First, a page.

updated 07:37 pm EDT, Wed July 10, 2013
Rights holders concerned about advertising dollars paid to site owners
Fan-curated movie subtitle repository Undertexter has been shut down after a police raid by Sweden. The site provided completely user-driven film and television show subtitles, which combined with some set-top boxes or video playback applications provide on-screen text of the show's dialog and action in alternative languages or for those who were hearing-impaired. The video content itself wasn't hosted on the site.
"Our copyright law doesn't allow people to make a transcript from a film that is copyright-protected without the copyright owner's permission and certainly not to make it public," said Paul Pinter, Sweden's national chief of intellectual property crime. "The investigation is still in its early stages. Our forensic experts will now go through the material on the seized computers and there will be follow-up interviews." Potential penalties in Sweden include fines and up to two years in jail.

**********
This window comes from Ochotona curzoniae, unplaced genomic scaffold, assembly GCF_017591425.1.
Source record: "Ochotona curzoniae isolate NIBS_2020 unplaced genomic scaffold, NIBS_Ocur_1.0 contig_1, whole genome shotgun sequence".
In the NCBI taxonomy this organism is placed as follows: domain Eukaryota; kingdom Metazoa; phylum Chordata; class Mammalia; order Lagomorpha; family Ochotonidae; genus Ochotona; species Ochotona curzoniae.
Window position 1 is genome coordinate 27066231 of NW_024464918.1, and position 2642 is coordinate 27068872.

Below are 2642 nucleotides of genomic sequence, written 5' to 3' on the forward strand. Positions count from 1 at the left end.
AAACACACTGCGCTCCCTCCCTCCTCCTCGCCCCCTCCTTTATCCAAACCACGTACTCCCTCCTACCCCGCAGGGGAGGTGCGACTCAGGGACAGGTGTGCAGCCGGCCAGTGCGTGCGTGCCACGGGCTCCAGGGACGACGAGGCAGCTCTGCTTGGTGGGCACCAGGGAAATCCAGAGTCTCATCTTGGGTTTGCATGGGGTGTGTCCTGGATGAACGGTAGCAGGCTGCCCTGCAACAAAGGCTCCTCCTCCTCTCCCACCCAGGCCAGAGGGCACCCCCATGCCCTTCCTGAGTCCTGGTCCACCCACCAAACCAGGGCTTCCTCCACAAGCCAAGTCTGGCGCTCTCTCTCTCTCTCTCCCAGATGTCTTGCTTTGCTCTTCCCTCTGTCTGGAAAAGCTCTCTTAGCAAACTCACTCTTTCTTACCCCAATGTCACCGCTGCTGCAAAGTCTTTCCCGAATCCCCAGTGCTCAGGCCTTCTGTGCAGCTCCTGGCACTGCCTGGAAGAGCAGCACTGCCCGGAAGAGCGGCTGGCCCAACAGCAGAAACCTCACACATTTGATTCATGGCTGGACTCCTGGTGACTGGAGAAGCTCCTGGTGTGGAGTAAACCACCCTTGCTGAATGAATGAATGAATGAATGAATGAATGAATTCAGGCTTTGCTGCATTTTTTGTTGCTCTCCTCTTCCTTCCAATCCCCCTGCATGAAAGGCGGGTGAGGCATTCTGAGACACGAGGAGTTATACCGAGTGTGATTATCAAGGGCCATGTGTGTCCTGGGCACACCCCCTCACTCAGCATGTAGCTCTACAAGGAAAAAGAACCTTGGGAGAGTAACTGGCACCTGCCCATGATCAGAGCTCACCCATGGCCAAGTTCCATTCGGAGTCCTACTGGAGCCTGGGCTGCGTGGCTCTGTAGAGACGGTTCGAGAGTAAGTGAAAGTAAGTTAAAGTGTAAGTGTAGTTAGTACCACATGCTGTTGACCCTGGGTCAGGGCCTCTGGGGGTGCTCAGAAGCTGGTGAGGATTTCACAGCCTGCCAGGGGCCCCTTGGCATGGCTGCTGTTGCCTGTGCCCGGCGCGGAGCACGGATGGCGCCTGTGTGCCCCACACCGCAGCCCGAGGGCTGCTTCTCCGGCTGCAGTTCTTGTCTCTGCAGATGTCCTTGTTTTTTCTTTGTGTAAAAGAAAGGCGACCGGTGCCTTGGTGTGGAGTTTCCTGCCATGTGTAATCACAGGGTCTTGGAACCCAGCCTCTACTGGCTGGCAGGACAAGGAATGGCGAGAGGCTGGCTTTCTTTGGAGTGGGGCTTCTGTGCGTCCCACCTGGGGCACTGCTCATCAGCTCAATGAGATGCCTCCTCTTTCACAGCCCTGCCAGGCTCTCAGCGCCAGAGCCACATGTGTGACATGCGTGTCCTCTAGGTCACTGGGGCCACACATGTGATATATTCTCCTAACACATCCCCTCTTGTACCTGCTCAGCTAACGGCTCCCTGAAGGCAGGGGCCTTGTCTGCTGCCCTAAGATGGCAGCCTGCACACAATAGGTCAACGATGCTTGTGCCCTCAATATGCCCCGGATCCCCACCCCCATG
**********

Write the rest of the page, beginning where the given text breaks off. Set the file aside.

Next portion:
A post by the site owners claimed to challenge the legality of the raid, and vowed to fight on. Undertexter's Facebook page stated that "Hollywood ... we will never give up, we live in a free country and Swedish people have every right to publish their own interpretation of a movie/series," and added that the service was provided free of charge to its users. Companies such as Netflix have used the free subtitles to provide language translations for films on its own service, presumably also without the rights-holders permission.
A lawyer for the Swedish intellectual property rights group Rights Alliance, Sara Lindback, said that "the movies they put subtitles on have often not yet reached Sweden or are still in cinemas. The translations have not been cleared by the rights-holders." Lindback claimed that the members of the Rights Alliance were concerned about the level of advertising on the site, which allowed the site owners to capitalize on "the work of others."
"See the movies, but make sure that the ones that created them are the ones that get paid, not the pirates," Lindback added. "That way new movies can be made, which benefits everyone."